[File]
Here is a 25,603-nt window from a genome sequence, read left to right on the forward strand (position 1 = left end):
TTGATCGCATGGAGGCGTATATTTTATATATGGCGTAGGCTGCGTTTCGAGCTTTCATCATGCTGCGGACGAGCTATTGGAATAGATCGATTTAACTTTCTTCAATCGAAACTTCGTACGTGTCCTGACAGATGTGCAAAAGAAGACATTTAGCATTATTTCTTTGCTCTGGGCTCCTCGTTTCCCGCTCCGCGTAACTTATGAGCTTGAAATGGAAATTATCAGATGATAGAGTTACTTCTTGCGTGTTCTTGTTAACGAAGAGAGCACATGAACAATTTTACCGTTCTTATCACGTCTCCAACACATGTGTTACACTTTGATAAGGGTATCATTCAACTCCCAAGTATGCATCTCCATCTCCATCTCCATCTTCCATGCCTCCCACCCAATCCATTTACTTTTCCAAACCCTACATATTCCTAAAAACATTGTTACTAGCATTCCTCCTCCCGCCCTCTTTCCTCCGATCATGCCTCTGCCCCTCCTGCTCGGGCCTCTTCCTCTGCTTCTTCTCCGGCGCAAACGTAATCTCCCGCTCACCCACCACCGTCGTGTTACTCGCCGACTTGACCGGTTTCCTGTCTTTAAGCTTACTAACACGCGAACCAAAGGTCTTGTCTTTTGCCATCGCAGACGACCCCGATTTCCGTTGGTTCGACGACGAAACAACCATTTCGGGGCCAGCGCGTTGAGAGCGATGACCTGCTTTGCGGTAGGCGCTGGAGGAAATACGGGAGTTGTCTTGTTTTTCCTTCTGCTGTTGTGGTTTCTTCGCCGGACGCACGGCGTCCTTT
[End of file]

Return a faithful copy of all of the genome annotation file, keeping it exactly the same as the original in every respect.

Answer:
Here is a 25,603-nt window from a genome sequence, read left to right on the forward strand (position 1 = left end):
TTGATCGCATGGAGGCGTATATTTTATATATGGCGTAGGCTGCGTTTCGAGCTTTCATCATGCTGCGGACGAGCTATTGGAATAGATCGATTTAACTTTCTTCAATCGAAACTTCGTACGTGTCCTGACAGATGTGCAAAAGAAGACATTTAGCATTATTTCTTTGCTCTGGGCTCCTCGTTTCCCGCTCCGCGTAACTTATGAGCTTGAAATGGAAATTATCAGATGATAGAGTTACTTCTTGCGTGTTCTTGTTAACGAAGAGAGCACATGAACAATTTTACCGTTCTTATCACGTCTCCAACACATGTGTTACACTTTGATAAGGGTATCATTCAACTCCCAAGTATGCATCTCCATCTCCATCTCCATCTTCCATGCCTCCCACCCAATCCATTTACTTTTCCAAACCCTACATATTCCTAAAAACATTGTTACTAGCATTCCTCCTCCCGCCCTCTTTCCTCCGATCATGCCTCTGCCCCTCCTGCTCGGGCCTCTTCCTCTGCTTCTTCTCCGGCGCAAACGTAATCTCCCGCTCACCCACCACCGTCGTGTTACTCGCCGACTTGACCGGTTTCCTGTCTTTAAGCTTACTAACACGCGAACCAAAGGTCTTGTCTTTTGCCATCGCAGACGACCCCGATTTCCGTTGGTTCGACGACGAAACAACCATTTCGGGGCCAGCGCGTTGAGAGCGATGACCTGCTTTGCGGTAGGCGCTGGAGGAAATACGGGAGTTGTCTTGTTTTTCCTTCTGCTGTTGTGGTTTCTTCGCCGGACGCACGGCGTCCTTT